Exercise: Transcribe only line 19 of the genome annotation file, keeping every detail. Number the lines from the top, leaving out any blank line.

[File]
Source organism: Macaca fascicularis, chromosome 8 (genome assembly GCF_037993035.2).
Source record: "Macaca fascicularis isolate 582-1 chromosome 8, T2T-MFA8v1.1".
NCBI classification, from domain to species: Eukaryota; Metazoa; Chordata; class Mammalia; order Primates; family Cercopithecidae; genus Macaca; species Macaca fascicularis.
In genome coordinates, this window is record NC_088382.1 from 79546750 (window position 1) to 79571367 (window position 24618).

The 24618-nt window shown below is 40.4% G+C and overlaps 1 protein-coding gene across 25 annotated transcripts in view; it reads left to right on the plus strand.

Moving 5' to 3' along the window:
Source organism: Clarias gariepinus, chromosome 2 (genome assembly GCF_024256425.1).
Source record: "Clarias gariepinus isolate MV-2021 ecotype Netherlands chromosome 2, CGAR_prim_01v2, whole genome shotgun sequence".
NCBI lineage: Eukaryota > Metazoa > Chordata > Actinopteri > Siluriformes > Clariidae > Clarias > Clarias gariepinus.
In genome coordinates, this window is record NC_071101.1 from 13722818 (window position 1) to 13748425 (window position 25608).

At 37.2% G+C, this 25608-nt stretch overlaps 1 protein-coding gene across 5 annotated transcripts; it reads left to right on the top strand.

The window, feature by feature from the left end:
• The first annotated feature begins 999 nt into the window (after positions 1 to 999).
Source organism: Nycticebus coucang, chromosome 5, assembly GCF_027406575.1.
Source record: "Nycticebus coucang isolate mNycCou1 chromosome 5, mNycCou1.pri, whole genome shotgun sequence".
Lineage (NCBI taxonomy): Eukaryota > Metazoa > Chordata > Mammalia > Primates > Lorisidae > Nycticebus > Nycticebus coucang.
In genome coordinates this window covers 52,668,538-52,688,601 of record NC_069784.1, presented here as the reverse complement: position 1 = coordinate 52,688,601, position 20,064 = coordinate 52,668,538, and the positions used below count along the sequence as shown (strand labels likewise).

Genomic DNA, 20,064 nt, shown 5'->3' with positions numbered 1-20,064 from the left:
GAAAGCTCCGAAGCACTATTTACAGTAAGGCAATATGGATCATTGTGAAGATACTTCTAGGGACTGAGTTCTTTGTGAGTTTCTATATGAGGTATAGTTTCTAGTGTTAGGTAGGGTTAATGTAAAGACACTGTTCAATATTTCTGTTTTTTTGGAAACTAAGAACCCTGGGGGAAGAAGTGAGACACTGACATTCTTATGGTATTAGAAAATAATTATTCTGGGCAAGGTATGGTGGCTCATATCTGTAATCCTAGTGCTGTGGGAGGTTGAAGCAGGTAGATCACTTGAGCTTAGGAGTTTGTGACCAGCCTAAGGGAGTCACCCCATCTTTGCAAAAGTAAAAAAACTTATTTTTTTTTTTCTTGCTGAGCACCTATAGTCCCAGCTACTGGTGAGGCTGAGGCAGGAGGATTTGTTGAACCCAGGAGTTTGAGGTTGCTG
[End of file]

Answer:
GAAAGCTCCGAAGCACTATTTACAGTAAGGCAATATGGATCATTGTGAAGATACTTCTAGGGACTGAGTTCTTTGTGAGTTTCTATATGAGGTATAGTTTCTAGTGTTAGGTAGGGTTAATGTAAAGACACTGTTCAATATTTCTGTTTTTTTGGAAACTAAGAACCCTGGGGGAAGAAGTGAGACACTGACATTCTTATGGTATTAGAAAATAATTATTCTGGGCAAGGTATGGTGGCTCATATCTGTAATCCTAGTGCTGTGGGAGGTTGAAGCAGGTAGATCACTTGAGCTTAGGAGTTTGTGACCAGCCTAAGGGAGTCACCCCATCTTTGCAAAAGTAAAAAAACTTATTTTTTTTTTTCTTGCTGAGCACCTATAGTCCCAGCTACTGGTGAGGCTGAGGCAGGAGGATTTGTTGAACCCAGGAGTTTGAGGTTGCTG